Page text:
A hydrogen pipeline is being built between Barcelona and Marseille – but can it help in the transition to cleaner energy?
Samsung Galaxy S23 features: Satellite connectivity that supports text and image transfers is in development
Semiconductor Pioneer George Perlegos Honored With Lifetime Achievement Award
SANTA CLARA, Calif., Aug. 10, 2017 -- The Flash Memory Summit today granted its 2017 Lifetime Achievement Award to George Perlegos, founder of three successful semiconductor firms, for a portfolio of IC memory innovations that have contributed to the development of virtually every leading edge electronic product on the market today. Mr. Perlegos’ contributions include:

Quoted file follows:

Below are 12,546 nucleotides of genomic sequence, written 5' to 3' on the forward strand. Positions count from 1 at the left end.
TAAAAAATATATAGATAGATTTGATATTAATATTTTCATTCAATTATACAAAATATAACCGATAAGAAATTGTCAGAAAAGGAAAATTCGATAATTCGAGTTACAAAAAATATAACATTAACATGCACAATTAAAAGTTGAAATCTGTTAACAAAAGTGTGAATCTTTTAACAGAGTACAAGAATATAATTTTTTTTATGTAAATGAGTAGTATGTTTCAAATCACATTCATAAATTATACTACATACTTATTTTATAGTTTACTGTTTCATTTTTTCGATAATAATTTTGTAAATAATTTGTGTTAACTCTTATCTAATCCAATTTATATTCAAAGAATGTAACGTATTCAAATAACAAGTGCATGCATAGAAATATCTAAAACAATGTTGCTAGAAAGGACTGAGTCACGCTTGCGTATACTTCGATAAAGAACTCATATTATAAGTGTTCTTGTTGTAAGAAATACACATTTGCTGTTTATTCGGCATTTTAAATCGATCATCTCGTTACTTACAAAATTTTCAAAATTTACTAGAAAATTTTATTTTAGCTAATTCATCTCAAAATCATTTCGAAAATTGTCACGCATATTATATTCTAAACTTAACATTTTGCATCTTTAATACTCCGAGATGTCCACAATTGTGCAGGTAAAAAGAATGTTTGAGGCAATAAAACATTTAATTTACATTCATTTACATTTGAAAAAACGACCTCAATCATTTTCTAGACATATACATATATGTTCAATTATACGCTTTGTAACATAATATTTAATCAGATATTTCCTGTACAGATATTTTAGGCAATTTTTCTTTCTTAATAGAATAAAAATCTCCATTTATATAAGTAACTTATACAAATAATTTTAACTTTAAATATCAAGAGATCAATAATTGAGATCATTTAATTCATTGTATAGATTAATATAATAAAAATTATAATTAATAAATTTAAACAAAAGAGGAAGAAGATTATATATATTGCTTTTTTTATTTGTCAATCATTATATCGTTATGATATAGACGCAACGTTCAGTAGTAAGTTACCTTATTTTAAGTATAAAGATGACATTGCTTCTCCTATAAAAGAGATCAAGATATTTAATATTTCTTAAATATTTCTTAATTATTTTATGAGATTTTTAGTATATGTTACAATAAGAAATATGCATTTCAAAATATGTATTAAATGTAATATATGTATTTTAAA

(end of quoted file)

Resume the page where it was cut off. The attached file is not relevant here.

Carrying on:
N-MOS EPROM N-MOS EPROM (Intel (INTC), 1974). Gordon Moore said the erasable programmable read only memory (EPROM) was "as important in the development of the microcomputer industry as the microprocessor itself.” 1 From computers to pacemakers, the processors that power them need programs to tell them what to do. In the old days programs were stored on large expensive external disks. In 1970 Dov Frohman developed the first EPROM (Intel 1702) using a P-MOS floating (unconnected) gate structure. In 1974 Mr. Perlegos designed the Intel 2708 N-MOS EPROM based on a new process that used channel injection and a single dual layer polysilicon cell to create a dense, fast access non-volatile memory. The device did not require power to maintain its contents and could be easily erased for reprogramming by shining UV light through a window on the package. When paired with the Intel 8080, the first commercially successful integrated processor, low-cost, low-volume systems became feasible. Electronic system design migrated from the assembly of a myriad of hardware-only components to the use of software as the core of the design. This development constituted the dawn of the embedded computing era. (ISSCC, Feb 18, 1977. Patent 3,938,108, filed Feb 3 1975)